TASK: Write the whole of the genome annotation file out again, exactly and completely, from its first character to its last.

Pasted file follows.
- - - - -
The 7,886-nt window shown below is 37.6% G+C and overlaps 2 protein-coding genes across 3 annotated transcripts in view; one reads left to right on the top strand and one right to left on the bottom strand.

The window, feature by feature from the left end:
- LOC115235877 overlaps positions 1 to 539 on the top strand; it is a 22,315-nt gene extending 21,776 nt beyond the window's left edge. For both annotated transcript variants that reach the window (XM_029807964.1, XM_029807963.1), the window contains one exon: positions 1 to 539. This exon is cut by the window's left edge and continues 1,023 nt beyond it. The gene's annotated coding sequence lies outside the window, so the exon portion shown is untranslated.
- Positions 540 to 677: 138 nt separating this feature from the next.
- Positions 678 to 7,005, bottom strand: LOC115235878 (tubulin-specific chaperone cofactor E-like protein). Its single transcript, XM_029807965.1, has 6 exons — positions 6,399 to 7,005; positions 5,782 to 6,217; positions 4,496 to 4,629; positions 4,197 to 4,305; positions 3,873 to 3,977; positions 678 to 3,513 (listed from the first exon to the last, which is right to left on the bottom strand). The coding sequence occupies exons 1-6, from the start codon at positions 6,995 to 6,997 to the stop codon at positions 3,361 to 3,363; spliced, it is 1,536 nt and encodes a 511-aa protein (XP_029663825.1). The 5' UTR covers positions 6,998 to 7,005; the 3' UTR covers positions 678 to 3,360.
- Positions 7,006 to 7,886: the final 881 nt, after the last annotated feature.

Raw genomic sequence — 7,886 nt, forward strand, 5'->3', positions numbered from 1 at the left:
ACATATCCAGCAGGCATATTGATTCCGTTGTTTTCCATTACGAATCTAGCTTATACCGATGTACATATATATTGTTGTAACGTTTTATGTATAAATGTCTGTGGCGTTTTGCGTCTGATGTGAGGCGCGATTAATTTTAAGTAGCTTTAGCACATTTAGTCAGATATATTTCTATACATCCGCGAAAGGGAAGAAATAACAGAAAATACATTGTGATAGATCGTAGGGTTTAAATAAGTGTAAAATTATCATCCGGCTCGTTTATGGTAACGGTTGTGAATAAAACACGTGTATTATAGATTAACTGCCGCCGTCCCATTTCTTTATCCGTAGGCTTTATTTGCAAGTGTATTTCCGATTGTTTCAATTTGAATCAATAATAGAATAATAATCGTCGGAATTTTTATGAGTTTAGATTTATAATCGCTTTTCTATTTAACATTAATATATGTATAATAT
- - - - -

The 7,886-nt window shown below is 37.6% G+C and overlaps 2 protein-coding genes across 3 annotated transcripts in view; one reads left to right on the top strand and one right to left on the bottom strand.

The window, feature by feature from the left end:
- LOC115235877 overlaps positions 1 to 539 on the top strand; it is a 22,315-nt gene extending 21,776 nt beyond the window's left edge. For both annotated transcript variants that reach the window (XM_029807964.1, XM_029807963.1), the window contains one exon: positions 1 to 539. This exon is cut by the window's left edge and continues 1,023 nt beyond it. The gene's annotated coding sequence lies outside the window, so the exon portion shown is untranslated.
- Positions 540 to 677: 138 nt separating this feature from the next.
- Positions 678 to 7,005, bottom strand: LOC115235878 (tubulin-specific chaperone cofactor E-like protein). Its single transcript, XM_029807965.1, has 6 exons — positions 6,399 to 7,005; positions 5,782 to 6,217; positions 4,496 to 4,629; positions 4,197 to 4,305; positions 3,873 to 3,977; positions 678 to 3,513 (listed from the first exon to the last, which is right to left on the bottom strand). The coding sequence occupies exons 1-6, from the start codon at positions 6,995 to 6,997 to the stop codon at positions 3,361 to 3,363; spliced, it is 1,536 nt and encodes a 511-aa protein (XP_029663825.1). The 5' UTR covers positions 6,998 to 7,005; the 3' UTR covers positions 678 to 3,360.
- Positions 7,006 to 7,886: the final 881 nt, after the last annotated feature.

Raw genomic sequence — 7,886 nt, forward strand, 5'->3', positions numbered from 1 at the left:
ACATATCCAGCAGGCATATTGATTCCGTTGTTTTCCATTACGAATCTAGCTTATACCGATGTACATATATATTGTTGTAACGTTTTATGTATAAATGTCTGTGGCGTTTTGCGTCTGATGTGAGGCGCGATTAATTTTAAGTAGCTTTAGCACATTTAGTCAGATATATTTCTATACATCCGCGAAAGGGAAGAAATAACAGAAAATACATTGTGATAGATCGTAGGGTTTAAATAAGTGTAAAATTATCATCCGGCTCGTTTATGGTAACGGTTGTGAATAAAACACGTGTATTATAGATTAACTGCCGCCGTCCCATTTCTTTATCCGTAGGCTTTATTTGCAAGTGTATTTCCGATTGTTTCAATTTGAATCAATAATAGAATAATAATCGTCGGAATTTTTATGAGTTTAGATTTATAATCGCTTTTCTATTTAACATTAATATATGTATAATAT